>   That's an old problem, but yesterday I was working with 1.4G UFS2-slice 
> reported by `df` to have 400kb of free space. Alternative calculations (e.g. 
> writing a random file until kernel says no inode's free) give a result of 
> more that 100M (!) unused. Thats about 7% of the whole size!
>   That could a harmless bug, but some applications (PostgreSQL is!) uses 
> statfs to get free space info. Posetgres dies saying can't write his *.pid 
> cause FS is full (but it has 100M inodes free)...
>   So whats wrong with `df` (e.g. statfs/fstatfs)?

Nothing.  The thing that is wrong is that you do not understand disks.

Disk space and inodes are almost completely unrelated concepts.
If you look at the df man page, you might notice that if you
do a df -i it will report the number of inodes as well as the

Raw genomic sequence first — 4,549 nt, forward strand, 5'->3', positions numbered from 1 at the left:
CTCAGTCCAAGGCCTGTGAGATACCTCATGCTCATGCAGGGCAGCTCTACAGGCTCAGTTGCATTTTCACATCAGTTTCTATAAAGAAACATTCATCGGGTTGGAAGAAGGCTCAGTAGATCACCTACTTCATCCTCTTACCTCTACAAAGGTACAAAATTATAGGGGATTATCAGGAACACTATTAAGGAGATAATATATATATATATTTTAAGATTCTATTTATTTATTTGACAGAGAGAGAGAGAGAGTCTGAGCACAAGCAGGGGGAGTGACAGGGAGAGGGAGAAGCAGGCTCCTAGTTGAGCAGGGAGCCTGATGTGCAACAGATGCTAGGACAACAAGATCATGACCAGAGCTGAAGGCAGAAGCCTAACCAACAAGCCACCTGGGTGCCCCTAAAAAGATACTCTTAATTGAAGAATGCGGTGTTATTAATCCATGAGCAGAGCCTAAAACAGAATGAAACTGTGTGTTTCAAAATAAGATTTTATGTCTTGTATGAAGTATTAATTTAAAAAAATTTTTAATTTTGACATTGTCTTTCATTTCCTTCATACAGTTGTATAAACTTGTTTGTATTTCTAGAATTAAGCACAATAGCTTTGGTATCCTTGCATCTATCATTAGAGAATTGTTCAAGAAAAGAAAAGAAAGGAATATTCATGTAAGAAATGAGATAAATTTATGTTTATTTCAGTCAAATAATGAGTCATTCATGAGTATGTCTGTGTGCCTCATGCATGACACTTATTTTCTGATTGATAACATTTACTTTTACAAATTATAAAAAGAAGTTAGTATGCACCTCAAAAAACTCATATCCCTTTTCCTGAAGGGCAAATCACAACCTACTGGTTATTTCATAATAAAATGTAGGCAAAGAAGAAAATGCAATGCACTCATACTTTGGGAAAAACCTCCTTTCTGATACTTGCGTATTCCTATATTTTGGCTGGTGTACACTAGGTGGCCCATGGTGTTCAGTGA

amount of disk space.   Those are under columns labeled iused, ifree
and %iused.

Disk space is just that, the amount of disk storage used and available
but inodes are table entries.   When you originally newfs a file system
it creates a table with a certain number of entries.  One of those entries
is used for each file, directory and symlink that is created - no matter
how big the file is.  It is essentially a list of the files on the file
system along with a bit of information on how to find the file and dates
and such.   So, if you create a lot of tiny files, you are likely to run 
out of inodes long before you run out of space on the disk.  On the other 
hand, if you create even just one huge file, you could use just one inode 
and still use up all of the disk space.

In addition to this, there are things such as reserves and different
ways of measuring amounts of disk used that mean that different
utilities report disk usage somewhat differently.  

All of this is well documented in the handbook, various published FreeBSD 
guides, plus there are FAQs on it so better start studying before you go to 
claiming that something is not working correctly.


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